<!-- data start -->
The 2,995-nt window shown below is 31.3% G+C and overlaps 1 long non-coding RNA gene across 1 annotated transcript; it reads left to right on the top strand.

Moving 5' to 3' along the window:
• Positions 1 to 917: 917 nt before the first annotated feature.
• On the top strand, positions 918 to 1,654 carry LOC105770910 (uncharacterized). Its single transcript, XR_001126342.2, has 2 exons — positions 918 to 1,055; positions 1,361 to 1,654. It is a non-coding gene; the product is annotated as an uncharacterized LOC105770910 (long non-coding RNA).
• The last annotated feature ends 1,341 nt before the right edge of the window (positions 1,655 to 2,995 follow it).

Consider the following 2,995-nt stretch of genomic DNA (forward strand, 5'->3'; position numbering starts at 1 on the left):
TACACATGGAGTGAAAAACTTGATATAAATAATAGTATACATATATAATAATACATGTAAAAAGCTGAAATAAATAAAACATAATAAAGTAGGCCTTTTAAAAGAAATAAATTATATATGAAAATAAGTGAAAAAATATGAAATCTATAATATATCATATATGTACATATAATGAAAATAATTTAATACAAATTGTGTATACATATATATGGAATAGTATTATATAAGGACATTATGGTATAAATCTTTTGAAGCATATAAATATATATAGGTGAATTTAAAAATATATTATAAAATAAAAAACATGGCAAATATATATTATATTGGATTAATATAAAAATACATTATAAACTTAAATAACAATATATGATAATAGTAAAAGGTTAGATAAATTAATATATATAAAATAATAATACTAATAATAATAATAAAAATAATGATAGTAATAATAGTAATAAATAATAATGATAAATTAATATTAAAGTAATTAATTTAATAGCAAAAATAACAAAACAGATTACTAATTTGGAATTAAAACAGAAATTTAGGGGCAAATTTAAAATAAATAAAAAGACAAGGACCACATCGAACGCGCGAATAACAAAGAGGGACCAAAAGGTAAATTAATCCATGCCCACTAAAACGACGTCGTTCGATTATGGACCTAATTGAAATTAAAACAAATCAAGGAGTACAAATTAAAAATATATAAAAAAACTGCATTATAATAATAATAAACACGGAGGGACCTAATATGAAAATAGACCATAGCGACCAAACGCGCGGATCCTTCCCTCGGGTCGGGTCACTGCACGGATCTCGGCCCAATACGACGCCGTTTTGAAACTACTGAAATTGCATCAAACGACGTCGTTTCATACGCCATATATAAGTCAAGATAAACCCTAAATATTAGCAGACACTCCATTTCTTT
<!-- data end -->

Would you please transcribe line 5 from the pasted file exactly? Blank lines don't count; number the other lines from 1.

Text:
• The last annotated feature ends 1,341 nt before the right edge of the window (positions 1,655 to 2,995 follow it).